Let’s Just Forget the Death Penalty

23 November, 2009

The suggestion by Mr Justice Richard Johnson (the former president of the High Court) that the reintroduction of the death penalty might be “looked at” has received a frosty reception in general.

Many commentators highlighted Ireland’s international legal obligations – as a member of the European Union and the Council of Europe – to keep the death penalty off its statute book.

And of course the other great argument against the death penalty is that judicial mistakes (think of the Birmingham Six) cannot be corrected.

However the argument that I find the most convincing arose when I was challenged to do a very simple “thought experiment”  along the following lines:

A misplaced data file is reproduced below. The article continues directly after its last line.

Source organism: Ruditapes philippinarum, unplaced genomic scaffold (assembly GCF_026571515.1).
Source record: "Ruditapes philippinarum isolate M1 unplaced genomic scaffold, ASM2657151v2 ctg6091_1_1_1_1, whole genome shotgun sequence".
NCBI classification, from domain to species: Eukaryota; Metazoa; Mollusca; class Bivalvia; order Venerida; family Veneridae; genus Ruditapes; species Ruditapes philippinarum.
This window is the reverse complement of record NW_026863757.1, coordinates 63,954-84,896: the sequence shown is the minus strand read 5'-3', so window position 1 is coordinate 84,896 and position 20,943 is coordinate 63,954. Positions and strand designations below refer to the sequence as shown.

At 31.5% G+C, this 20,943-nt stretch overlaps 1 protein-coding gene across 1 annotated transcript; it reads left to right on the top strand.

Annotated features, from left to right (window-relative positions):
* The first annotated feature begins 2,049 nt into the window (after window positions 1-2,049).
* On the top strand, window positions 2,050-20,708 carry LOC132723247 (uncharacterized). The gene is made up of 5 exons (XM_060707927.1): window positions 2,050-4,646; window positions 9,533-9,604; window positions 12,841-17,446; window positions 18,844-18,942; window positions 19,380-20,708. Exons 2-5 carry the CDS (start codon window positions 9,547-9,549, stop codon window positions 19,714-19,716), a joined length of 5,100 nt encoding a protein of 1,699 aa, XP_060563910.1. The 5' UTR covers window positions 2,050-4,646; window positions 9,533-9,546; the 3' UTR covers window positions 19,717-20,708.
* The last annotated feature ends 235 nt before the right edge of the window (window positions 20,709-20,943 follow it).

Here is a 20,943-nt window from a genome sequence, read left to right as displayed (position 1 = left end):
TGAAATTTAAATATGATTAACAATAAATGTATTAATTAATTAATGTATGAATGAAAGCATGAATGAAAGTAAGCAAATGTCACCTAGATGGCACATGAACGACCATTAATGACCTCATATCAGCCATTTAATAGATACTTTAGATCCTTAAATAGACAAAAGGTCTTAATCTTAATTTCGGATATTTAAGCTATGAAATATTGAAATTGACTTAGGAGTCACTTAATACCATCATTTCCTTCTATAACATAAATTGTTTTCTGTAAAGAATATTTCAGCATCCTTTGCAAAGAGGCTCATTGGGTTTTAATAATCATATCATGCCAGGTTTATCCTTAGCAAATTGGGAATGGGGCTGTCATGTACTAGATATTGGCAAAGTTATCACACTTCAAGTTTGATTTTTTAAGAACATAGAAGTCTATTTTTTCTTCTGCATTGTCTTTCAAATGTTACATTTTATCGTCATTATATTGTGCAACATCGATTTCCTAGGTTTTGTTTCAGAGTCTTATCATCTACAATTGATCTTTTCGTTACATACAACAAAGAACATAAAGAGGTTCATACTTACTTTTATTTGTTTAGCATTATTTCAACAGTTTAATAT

Do I believe that civilized societies should engage in physical torture of convicted criminals to any extent, say in cases of particularly odious crimes?   [No I don’t]

Which is the more extreme sanction:  (a) very painful physical punishment or (b) execution?   [Has to be (b)]

So do you think a civilised society should be prepared to inflict on convicted criminals something which in impact is more profound than torture or very painful physical punishment?  [Er, no]

Methinks it would have been better for all concerned, including the legal profession and its public image, if Mr Justice Richard Johnson had held his counsel on this subject.

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